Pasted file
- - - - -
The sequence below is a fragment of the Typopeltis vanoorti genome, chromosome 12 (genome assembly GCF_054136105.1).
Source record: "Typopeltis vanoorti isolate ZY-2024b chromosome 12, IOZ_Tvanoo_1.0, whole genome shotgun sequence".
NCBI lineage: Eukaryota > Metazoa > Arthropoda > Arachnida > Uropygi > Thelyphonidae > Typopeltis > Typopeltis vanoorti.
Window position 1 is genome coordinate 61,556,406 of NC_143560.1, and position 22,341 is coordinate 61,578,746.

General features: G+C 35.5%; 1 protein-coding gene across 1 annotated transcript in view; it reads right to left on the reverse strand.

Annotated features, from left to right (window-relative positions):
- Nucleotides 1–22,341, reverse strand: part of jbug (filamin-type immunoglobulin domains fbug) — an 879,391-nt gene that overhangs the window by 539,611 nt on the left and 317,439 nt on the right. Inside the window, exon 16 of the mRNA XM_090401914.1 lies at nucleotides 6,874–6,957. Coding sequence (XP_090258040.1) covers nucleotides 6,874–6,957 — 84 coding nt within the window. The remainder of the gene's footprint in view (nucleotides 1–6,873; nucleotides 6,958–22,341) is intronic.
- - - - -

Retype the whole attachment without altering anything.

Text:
The sequence below is a fragment of the Typopeltis vanoorti genome, chromosome 12 (genome assembly GCF_054136105.1).
Source record: "Typopeltis vanoorti isolate ZY-2024b chromosome 12, IOZ_Tvanoo_1.0, whole genome shotgun sequence".
NCBI lineage: Eukaryota > Metazoa > Arthropoda > Arachnida > Uropygi > Thelyphonidae > Typopeltis > Typopeltis vanoorti.
Window position 1 is genome coordinate 61,556,406 of NC_143560.1, and position 22,341 is coordinate 61,578,746.

General features: G+C 35.5%; 1 protein-coding gene across 1 annotated transcript in view; it reads right to left on the reverse strand.

Annotated features, from left to right (window-relative positions):
- Nucleotides 1–22,341, reverse strand: part of jbug (filamin-type immunoglobulin domains fbug) — an 879,391-nt gene that overhangs the window by 539,611 nt on the left and 317,439 nt on the right. Inside the window, exon 16 of the mRNA XM_090401914.1 lies at nucleotides 6,874–6,957. Coding sequence (XP_090258040.1) covers nucleotides 6,874–6,957 — 84 coding nt within the window. The remainder of the gene's footprint in view (nucleotides 1–6,873; nucleotides 6,958–22,341) is intronic.